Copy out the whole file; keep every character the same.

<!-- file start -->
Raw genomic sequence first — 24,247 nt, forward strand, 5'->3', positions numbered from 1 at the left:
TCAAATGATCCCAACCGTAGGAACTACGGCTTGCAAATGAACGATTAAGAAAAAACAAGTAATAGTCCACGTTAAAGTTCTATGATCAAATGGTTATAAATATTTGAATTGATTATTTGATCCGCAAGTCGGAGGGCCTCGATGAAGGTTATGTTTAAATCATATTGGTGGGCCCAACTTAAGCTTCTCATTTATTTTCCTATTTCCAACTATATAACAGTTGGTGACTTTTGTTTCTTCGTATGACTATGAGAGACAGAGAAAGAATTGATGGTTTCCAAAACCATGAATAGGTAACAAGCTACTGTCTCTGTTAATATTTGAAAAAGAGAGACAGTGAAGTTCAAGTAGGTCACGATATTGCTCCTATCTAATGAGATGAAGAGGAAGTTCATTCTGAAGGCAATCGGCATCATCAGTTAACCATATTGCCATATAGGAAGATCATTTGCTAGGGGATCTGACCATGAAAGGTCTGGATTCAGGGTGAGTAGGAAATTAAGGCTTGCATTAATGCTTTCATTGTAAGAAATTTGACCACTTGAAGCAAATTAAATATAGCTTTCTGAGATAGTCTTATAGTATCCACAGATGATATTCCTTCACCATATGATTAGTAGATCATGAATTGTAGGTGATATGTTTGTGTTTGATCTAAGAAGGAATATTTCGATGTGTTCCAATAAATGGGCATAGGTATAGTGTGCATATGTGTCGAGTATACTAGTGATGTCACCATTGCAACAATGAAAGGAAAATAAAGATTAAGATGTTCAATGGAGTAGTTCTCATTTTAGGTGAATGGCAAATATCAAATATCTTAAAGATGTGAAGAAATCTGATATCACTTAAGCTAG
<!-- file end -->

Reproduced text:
Raw genomic sequence first — 24,247 nt, forward strand, 5'->3', positions numbered from 1 at the left:
TCAAATGATCCCAACCGTAGGAACTACGGCTTGCAAATGAACGATTAAGAAAAAACAAGTAATAGTCCACGTTAAAGTTCTATGATCAAATGGTTATAAATATTTGAATTGATTATTTGATCCGCAAGTCGGAGGGCCTCGATGAAGGTTATGTTTAAATCATATTGGTGGGCCCAACTTAAGCTTCTCATTTATTTTCCTATTTCCAACTATATAACAGTTGGTGACTTTTGTTTCTTCGTATGACTATGAGAGACAGAGAAAGAATTGATGGTTTCCAAAACCATGAATAGGTAACAAGCTACTGTCTCTGTTAATATTTGAAAAAGAGAGACAGTGAAGTTCAAGTAGGTCACGATATTGCTCCTATCTAATGAGATGAAGAGGAAGTTCATTCTGAAGGCAATCGGCATCATCAGTTAACCATATTGCCATATAGGAAGATCATTTGCTAGGGGATCTGACCATGAAAGGTCTGGATTCAGGGTGAGTAGGAAATTAAGGCTTGCATTAATGCTTTCATTGTAAGAAATTTGACCACTTGAAGCAAATTAAATATAGCTTTCTGAGATAGTCTTATAGTATCCACAGATGATATTCCTTCACCATATGATTAGTAGATCATGAATTGTAGGTGATATGTTTGTGTTTGATCTAAGAAGGAATATTTCGATGTGTTCCAATAAATGGGCATAGGTATAGTGTGCATATGTGTCGAGTATACTAGTGATGTCACCATTGCAACAATGAAAGGAAAATAAAGATTAAGATGTTCAATGGAGTAGTTCTCATTTTAGGTGAATGGCAAATATCAAATATCTTAAAGATGTGAAGAAATCTGATATCACTTAAGCTAG